What people now call getting “double-crossed” was previously just called getting “crossed,” that is, deceived by another. The term “double cross” appeared in 1834 to describe when an individual convinces two separate parties that that he will help them cheat the other. When the scheme plays out, both of the other parties find themselves betrayed, so there has been a “double cross.” However, when most modern people use the term, they don’t mean this complicated three-party plot, just a straightforward one-person-cheating-another scenario.
The term “sold down the river” has ugly roots in American slavery. When the slavery was legal, the city of Louisville, Kentucky housed one of the nation’s largest slave markets. From there, many purchased slaves were sent further south along the Ohio and Mississippi Rivers to cotton plantations, where often-brutal treatment frequently proved fatal. Hence, getting someone “sold down the river” meant a betrayal so complete it might lead to death.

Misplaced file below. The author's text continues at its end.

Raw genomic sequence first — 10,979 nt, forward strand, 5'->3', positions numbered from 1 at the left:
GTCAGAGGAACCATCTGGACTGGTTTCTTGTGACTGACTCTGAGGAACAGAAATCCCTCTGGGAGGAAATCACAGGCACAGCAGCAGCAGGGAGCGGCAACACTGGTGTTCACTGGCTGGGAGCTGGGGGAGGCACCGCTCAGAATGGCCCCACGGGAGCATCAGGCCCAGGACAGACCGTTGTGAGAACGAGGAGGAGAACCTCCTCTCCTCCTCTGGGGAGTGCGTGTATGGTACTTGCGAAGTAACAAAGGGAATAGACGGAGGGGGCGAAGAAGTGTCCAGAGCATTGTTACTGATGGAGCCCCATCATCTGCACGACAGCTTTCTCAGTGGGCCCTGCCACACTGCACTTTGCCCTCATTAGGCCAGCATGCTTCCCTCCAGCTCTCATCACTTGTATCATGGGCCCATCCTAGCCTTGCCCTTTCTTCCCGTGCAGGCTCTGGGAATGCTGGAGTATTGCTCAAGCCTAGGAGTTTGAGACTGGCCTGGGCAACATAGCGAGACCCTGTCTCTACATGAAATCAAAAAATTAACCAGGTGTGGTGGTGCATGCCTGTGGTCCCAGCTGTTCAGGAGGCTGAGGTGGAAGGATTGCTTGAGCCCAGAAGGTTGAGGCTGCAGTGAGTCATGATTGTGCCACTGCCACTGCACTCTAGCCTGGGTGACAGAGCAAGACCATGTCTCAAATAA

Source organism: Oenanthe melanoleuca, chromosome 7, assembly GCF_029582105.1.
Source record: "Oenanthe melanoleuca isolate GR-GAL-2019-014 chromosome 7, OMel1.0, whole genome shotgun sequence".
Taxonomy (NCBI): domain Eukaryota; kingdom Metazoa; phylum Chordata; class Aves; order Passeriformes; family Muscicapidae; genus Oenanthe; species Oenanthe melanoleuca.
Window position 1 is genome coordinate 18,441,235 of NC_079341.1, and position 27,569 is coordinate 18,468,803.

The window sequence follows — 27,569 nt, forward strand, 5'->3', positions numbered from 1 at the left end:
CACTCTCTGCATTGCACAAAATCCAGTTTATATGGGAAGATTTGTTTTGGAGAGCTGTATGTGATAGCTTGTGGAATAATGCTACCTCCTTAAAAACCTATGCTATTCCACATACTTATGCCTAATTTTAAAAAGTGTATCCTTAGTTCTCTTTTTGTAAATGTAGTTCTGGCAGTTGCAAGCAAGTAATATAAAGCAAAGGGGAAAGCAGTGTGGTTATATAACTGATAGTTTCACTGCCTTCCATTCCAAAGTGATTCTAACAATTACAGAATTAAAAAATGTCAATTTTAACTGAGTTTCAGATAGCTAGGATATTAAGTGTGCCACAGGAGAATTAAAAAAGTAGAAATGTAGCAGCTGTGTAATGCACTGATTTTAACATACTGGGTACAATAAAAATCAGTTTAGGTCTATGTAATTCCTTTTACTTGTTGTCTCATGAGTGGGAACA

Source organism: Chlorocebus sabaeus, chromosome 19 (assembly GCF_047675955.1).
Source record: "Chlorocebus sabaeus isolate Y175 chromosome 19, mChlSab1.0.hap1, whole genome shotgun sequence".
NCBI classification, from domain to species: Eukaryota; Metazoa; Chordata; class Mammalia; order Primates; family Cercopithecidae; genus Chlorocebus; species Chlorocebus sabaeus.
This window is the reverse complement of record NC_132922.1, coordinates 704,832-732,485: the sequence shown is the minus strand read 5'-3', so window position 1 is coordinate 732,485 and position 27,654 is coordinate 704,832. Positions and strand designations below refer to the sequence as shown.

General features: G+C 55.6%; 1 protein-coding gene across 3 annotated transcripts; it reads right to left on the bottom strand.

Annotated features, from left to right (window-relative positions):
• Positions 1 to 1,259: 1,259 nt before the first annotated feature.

The names of some historical betrayers have become synonymous with “traitor.” Judas betrayed Jesus to the Romans, Brutus helped assassinate his friend and emperor Julius Caesar, and Benedict Arnold sold out his native United States to the British.
The word “turncoat” is born from the ancient practice of wearing a badge of your allegiance on your coat that could be hidden if you turned your coat inside out.
Treason is the only crime defined in the US constitution.
To “drop a dime” on someone comes from the practice of making a pay phone call to the police to inform on them. These were also practical, since short, unexpected pay phone calls couldn’t be traced in these early telephone days.
Since the late 1800’s, the word “snitch” meant nose, and since nosy people are involved in others’ business, this soon came to also mean an informer.